X-Men reference to non-existent UK airport

The recent story about a DC comic footnoting Pakistan’s language as 'Pakinstanian" reminded me of a similar incident in a 1980s Marvel comic.

The characters involved travelled across the Atlantic by commercial jet and ended up in whatever small British town the plot required them to be visiting. The artist established this by putting a sign in the background of the panel giving the town’s name with the words “International Airport” under it.

I can’t remember which town it was, but I know it was a small enough place that the notion of it having an international airport was utterly ludicrous. This was pre-internet, so I think it must have been a British comics magazine which drew attention to it so we could all have a jolly good laugh at Marvel’s expense.

I want to say this happened in an X-Men comic of the Claremont/Byrne era, but I could very easily be wrong. Does any of this ring a bell? Can anyone help me fill in the details?

It wasn’t West Bromwich International Airport, by any chance? That’s where John Byrne is from.

When the X-Men land in your airport, there is usually a crash landing or worse, which is a good reason not to use “Heathrow.”

I don’t have a solid answer for you, but if it helps narrow down your search terms, a major location in the X-Men comics at the time was Muir Island, off the coast of Scotland. It first appeared in X-Men 104. Another possible location to narrow your search terms is Cassidy Keep, in Ireland, ancestral home to Sean “Banshee” Cassidy. It first showed up in 101. Both stories, IIRC, involved the X-Men travelling to remote parts of the British Isles through conventional commercial travel, instead of just dropping in on the place in their private jet.

(The Muir Island books also involved the X-Men renting a hovercraft to get to the island, which is of course destroyed - prompting it’s owner, Angus McWhirter, to briefly become a recurring villain, until he was killed and his body taken over by Proteus. I mention that because “disgruntled hovercraft captain” is my favorite X-villain description ever.)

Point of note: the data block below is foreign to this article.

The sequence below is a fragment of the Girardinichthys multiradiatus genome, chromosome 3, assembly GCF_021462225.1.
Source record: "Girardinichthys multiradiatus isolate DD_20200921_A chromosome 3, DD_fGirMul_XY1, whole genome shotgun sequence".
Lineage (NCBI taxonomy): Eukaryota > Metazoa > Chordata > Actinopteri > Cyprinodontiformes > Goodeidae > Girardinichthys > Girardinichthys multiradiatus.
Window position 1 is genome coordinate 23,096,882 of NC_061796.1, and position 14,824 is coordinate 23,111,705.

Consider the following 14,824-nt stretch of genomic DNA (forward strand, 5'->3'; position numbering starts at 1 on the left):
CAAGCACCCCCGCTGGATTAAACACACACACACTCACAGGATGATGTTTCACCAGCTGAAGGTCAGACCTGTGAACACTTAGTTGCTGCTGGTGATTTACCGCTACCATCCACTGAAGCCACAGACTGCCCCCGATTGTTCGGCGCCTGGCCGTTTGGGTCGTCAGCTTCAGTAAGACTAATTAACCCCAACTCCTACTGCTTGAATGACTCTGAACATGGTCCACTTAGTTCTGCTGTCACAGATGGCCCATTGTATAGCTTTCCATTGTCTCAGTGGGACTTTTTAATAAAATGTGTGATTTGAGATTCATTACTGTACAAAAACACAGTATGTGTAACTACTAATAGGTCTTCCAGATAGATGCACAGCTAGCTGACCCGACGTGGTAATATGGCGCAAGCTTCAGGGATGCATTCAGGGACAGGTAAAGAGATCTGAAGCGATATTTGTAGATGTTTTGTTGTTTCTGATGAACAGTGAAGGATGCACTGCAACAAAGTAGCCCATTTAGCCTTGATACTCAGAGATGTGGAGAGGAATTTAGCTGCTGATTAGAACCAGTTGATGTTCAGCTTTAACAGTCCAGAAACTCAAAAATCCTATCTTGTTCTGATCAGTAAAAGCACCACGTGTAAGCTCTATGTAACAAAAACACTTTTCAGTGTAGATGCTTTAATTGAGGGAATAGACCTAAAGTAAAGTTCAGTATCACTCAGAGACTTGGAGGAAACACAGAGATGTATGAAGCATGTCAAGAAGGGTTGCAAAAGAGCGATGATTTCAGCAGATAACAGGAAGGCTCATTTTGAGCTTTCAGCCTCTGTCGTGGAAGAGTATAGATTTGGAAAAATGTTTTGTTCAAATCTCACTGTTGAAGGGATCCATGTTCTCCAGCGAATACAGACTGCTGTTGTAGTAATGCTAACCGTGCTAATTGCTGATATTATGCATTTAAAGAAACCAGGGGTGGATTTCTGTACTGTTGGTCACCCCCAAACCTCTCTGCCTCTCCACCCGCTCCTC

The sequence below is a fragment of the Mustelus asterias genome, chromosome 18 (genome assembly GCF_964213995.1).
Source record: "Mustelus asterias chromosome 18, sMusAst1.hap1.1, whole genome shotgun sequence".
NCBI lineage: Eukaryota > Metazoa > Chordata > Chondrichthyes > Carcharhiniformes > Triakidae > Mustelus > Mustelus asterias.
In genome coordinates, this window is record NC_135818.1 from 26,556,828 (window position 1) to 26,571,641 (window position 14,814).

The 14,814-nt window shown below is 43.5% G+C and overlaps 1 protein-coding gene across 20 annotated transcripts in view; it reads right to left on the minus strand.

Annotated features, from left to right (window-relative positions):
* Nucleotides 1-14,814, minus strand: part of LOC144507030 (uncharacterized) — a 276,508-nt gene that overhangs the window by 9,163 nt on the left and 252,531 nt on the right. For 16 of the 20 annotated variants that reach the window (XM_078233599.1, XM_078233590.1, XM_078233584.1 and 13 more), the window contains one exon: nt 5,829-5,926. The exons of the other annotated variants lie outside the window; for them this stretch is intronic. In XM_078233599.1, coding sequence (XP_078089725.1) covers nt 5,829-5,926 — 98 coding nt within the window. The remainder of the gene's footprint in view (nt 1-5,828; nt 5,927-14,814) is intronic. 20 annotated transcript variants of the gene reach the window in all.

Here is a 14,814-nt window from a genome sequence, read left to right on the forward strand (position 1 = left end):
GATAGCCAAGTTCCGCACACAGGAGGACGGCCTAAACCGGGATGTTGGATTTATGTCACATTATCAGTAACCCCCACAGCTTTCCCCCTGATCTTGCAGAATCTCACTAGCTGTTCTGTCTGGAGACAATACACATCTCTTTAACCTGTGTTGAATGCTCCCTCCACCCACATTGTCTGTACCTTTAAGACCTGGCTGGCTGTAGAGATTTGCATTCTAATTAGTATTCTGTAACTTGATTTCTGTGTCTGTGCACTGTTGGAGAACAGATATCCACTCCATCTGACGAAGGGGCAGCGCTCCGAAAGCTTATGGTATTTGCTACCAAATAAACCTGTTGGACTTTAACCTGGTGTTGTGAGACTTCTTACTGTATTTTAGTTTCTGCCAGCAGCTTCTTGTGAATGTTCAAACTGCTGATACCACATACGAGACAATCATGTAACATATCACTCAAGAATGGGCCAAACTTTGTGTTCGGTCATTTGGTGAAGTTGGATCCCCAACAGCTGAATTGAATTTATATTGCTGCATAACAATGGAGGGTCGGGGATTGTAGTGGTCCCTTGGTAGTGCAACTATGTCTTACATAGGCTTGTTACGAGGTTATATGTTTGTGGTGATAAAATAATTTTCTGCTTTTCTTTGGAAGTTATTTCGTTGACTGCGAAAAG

Kind of shots in the dark, but I vaguely remember that mistake being mentioned on Rachel and Miles X-Plain the X-Men when they were covering that era in the comics. Looking at their archives, it would have been episode nine or ten if you want to give it a listen to see if they cover it. The titular hosts are a hoot, and the podcast is a lot of fun, so it’s worth checking out just for the heck of it, even if it doesn’t have your answer.

Off-topic, I suppose, but not inapposite:

What were the restrictions in the UK, at that time (1980s), for calling your airfield an “international airport”? For that matter, what are the current restrictions?

Not much. To properly call something an “international airport,” it should have customs and immigration facilities. It doesn’t even need to have scheduled international flights, just the facilities to take care of them.

The first airport in the U.S. to be designated “international” was Bisbee-Douglas in Arizona – located at the Mexican border, but never exactly a world-class destination.

Whetstone International Airport, which straddles the Montana/Alberta border, has one runway that’s 4,400 feet long, (too short for jets, plus, it’s grass), no commercial service, no passenger facilities and no aviation fuel available.